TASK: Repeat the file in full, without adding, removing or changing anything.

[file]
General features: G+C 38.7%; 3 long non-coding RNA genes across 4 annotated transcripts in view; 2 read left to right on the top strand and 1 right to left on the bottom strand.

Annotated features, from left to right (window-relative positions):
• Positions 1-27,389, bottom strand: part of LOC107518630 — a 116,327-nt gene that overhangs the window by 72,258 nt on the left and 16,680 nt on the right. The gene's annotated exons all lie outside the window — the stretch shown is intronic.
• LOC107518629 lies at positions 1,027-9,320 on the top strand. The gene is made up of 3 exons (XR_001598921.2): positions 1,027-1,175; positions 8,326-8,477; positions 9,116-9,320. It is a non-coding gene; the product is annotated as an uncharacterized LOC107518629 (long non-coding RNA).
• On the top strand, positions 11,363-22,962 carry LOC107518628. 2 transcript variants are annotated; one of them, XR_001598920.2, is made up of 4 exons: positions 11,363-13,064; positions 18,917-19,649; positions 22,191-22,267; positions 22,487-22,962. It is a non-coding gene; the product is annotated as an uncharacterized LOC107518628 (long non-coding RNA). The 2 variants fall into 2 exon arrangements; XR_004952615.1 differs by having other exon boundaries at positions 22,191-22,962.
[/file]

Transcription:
General features: G+C 38.7%; 3 long non-coding RNA genes across 4 annotated transcripts in view; 2 read left to right on the top strand and 1 right to left on the bottom strand.

Annotated features, from left to right (window-relative positions):
• Positions 1-27,389, bottom strand: part of LOC107518630 — a 116,327-nt gene that overhangs the window by 72,258 nt on the left and 16,680 nt on the right. The gene's annotated exons all lie outside the window — the stretch shown is intronic.
• LOC107518629 lies at positions 1,027-9,320 on the top strand. The gene is made up of 3 exons (XR_001598921.2): positions 1,027-1,175; positions 8,326-8,477; positions 9,116-9,320. It is a non-coding gene; the product is annotated as an uncharacterized LOC107518629 (long non-coding RNA).
• On the top strand, positions 11,363-22,962 carry LOC107518628. 2 transcript variants are annotated; one of them, XR_001598920.2, is made up of 4 exons: positions 11,363-13,064; positions 18,917-19,649; positions 22,191-22,267; positions 22,487-22,962. It is a non-coding gene; the product is annotated as an uncharacterized LOC107518628 (long non-coding RNA). The 2 variants fall into 2 exon arrangements; XR_004952615.1 differs by having other exon boundaries at positions 22,191-22,962.